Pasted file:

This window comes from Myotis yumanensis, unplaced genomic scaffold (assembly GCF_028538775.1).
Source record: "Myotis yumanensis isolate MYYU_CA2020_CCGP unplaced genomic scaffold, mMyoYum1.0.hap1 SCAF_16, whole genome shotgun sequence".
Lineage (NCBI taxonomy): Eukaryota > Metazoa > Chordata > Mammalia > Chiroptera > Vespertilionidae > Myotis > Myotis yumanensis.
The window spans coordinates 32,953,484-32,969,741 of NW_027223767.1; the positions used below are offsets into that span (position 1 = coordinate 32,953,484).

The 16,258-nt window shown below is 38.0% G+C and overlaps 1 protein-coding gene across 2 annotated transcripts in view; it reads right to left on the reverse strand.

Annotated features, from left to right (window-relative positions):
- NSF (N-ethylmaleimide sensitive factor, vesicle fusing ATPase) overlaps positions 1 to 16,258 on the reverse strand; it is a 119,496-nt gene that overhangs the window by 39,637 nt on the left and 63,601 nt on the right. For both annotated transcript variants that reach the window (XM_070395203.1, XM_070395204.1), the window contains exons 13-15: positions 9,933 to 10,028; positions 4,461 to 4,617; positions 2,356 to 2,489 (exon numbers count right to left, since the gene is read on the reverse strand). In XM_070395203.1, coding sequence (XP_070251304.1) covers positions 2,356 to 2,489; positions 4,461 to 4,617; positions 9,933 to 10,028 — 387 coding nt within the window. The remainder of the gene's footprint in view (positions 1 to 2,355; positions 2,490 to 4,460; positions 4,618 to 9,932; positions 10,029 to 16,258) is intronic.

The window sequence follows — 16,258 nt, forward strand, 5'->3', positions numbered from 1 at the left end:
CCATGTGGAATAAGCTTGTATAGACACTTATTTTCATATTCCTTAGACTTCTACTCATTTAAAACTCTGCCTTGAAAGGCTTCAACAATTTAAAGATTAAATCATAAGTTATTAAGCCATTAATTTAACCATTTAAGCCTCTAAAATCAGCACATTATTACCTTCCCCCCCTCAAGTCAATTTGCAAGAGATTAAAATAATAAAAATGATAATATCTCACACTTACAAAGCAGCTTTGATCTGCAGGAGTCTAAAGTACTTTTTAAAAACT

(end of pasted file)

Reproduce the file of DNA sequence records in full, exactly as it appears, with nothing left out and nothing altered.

This window comes from Myotis yumanensis, unplaced genomic scaffold (assembly GCF_028538775.1).
Source record: "Myotis yumanensis isolate MYYU_CA2020_CCGP unplaced genomic scaffold, mMyoYum1.0.hap1 SCAF_16, whole genome shotgun sequence".
Lineage (NCBI taxonomy): Eukaryota > Metazoa > Chordata > Mammalia > Chiroptera > Vespertilionidae > Myotis > Myotis yumanensis.
The window spans coordinates 32,953,484-32,969,741 of NW_027223767.1; the positions used below are offsets into that span (position 1 = coordinate 32,953,484).

The 16,258-nt window shown below is 38.0% G+C and overlaps 1 protein-coding gene across 2 annotated transcripts in view; it reads right to left on the reverse strand.

Annotated features, from left to right (window-relative positions):
- NSF (N-ethylmaleimide sensitive factor, vesicle fusing ATPase) overlaps positions 1 to 16,258 on the reverse strand; it is a 119,496-nt gene that overhangs the window by 39,637 nt on the left and 63,601 nt on the right. For both annotated transcript variants that reach the window (XM_070395203.1, XM_070395204.1), the window contains exons 13-15: positions 9,933 to 10,028; positions 4,461 to 4,617; positions 2,356 to 2,489 (exon numbers count right to left, since the gene is read on the reverse strand). In XM_070395203.1, coding sequence (XP_070251304.1) covers positions 2,356 to 2,489; positions 4,461 to 4,617; positions 9,933 to 10,028 — 387 coding nt within the window. The remainder of the gene's footprint in view (positions 1 to 2,355; positions 2,490 to 4,460; positions 4,618 to 9,932; positions 10,029 to 16,258) is intronic.

The window sequence follows — 16,258 nt, forward strand, 5'->3', positions numbered from 1 at the left end:
CCATGTGGAATAAGCTTGTATAGACACTTATTTTCATATTCCTTAGACTTCTACTCATTTAAAACTCTGCCTTGAAAGGCTTCAACAATTTAAAGATTAAATCATAAGTTATTAAGCCATTAATTTAACCATTTAAGCCTCTAAAATCAGCACATTATTACCTTCCCCCCCTCAAGTCAATTTGCAAGAGATTAAAATAATAAAAATGATAATATCTCACACTTACAAAGCAGCTTTGATCTGCAGGAGTCTAAAGTACTTTTTAAAAACT